Oxford University ridiculed over ‘absurd’ attempts to ‘decolonise’ imperial measurements
Oxford University: Expert slams plans for 'absurd' changes
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Oxford University plans to remove imperial units from the syllabus have been brutally mocked by Sky Australia political commentator Alan Jones. The world-renowned educational institute has announced moves to teach Oxford students “the history of modern measurement” as part of a drive to “decolonise” the measurements such as the pound and the mile which have been accused of being “tied deeply to the idea of the Empire”.
Alan Jones: “Look I note this absurd story emerging from Oxford University.
“That they are going to teach students that imperial measurements including the mile, inch, yard, pound and ounce are quote ‘tied deeply to the idea of Empire.’
“The great Oxford University is going to decolonise imperial measurements and introduced a new curriculum to teach ‘the history of modern measurement.'”
He added: “This is everywhere this stuff, there is a new vice-chancellor Louise Richardson who wants to decolonise the teaching at Oxford, whatever that means.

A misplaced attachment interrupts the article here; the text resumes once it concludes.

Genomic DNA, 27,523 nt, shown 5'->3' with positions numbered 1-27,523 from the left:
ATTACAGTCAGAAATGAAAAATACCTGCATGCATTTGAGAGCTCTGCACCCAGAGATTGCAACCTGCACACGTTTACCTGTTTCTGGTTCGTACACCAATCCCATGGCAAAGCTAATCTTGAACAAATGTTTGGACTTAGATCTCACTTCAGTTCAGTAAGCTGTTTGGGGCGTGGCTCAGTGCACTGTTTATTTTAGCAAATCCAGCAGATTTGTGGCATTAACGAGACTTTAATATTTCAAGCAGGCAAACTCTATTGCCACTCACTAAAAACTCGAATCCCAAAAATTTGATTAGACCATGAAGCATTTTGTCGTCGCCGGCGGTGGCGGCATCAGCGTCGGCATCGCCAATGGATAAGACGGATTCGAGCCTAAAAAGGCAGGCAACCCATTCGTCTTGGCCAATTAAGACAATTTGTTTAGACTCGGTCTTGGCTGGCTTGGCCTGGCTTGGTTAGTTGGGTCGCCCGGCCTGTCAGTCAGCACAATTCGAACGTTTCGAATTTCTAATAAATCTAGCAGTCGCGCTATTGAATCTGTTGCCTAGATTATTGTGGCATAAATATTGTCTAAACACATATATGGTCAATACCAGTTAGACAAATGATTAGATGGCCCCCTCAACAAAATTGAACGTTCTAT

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“And science students this summer will conduct research to determine how science teaching can be made less ‘eurocentric’ end quote.”
The imperial measurement system was first introduced in 1824 through the passing of the British Weights and Measures Act.
Within a couple of years, a number of countries in the British Empire and Commonwealth had adopted the same units.
During the era of decolonisation, many newly independent countries decided to ditch imperial measurements in favour of metric units
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The move by Oxford is believed to be an attempt by the university heads to diversify the curriculum in technology, engineering and mathematics.
A University of Oxford spokesman said: “The university supports the diversifying STEM curriculum project, which is looking at how curricula might change to acknowledge questions of diversity and colonialism.
“We value the input of students into this work; all recommendations arising from the project will be referred to departments to consider next steps.”
It comes as the UK Universities Minister Michelle Donelan slammed moves by British universities to decolonise courses on offer to students as akin to the Soviet Union.
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Ms Donelan told Chopper’s Politics podcast: “The so-called decolonisation of the curriculum is, in effect, censoring history.
“And, as a history student myself, I’m a vehement protector and champion of safeguarding our history.
She added: “It’s a very dangerous and odd road to go down, and certainly, it has no place in our universities, I would argue, and it has no place in academic study.
“And it just doesn’t work when governments try to remove elements of history. Look at the Soviet Union, look at China. There are multiple examples where it’s been tried. It doesn’t work.”
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